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ô in French


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Accents in English is mainly related to the way you speak. But in French, the word "accent" means more than that, given there's the "accent aigu" é (e-acute) and "accent grave" è (letter with grave accent). But there's as well something else: the circumflex, like "ô".

"ô" in French has a special meaning that will help any English speaker. Take the example of forest. In French, it's forêt. Why like this in French? Because in French, the "^" (circumflex) is often indicating that there was the letter S after the circumflexed letter, but it was removed thereafter. That's why forêt is forest in English. The reverse isn't true: the "^" does not mean that in English you will have to add the S letter.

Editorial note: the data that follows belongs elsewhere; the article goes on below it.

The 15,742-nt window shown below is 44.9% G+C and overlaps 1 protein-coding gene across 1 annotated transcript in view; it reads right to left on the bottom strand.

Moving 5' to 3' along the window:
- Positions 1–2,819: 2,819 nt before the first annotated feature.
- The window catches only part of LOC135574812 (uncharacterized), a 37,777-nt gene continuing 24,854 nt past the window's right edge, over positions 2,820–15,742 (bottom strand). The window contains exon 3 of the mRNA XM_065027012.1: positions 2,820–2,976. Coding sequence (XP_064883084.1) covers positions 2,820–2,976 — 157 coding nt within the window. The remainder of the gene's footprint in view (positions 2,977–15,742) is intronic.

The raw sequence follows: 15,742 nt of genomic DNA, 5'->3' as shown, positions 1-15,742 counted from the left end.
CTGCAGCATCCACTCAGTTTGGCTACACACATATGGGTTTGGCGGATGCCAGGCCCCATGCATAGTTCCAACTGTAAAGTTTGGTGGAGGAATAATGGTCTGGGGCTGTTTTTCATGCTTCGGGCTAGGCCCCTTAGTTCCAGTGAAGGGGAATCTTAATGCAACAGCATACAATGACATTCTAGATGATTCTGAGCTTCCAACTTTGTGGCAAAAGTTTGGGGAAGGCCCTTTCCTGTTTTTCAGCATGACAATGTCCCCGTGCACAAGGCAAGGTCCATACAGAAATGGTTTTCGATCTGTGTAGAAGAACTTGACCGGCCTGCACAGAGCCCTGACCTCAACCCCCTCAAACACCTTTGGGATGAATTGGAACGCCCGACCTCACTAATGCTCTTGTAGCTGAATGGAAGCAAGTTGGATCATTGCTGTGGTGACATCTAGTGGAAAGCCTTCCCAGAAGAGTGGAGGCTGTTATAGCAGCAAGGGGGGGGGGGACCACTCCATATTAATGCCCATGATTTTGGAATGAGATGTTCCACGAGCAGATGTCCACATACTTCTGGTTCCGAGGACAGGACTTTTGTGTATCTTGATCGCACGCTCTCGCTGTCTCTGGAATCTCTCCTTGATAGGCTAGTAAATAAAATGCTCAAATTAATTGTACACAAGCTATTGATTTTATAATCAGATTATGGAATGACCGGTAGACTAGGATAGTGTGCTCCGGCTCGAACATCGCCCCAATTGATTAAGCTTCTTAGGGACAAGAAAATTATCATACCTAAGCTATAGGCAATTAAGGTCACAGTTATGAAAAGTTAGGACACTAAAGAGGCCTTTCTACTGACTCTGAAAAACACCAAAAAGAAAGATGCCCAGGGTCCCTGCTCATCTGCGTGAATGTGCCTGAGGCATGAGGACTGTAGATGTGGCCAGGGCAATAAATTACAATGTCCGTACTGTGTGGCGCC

It's a general rule, I'm not sure it applies every where (être for example, I'm not sure about its origins). But I wanted to share that with you. In the hope it helps you.

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Interesting story, FlagOnce. I have studied French for years but I never really asked myself about the origin of the mysterious Circumflex. It makes a lot more sense now! Thank you for sharing.!

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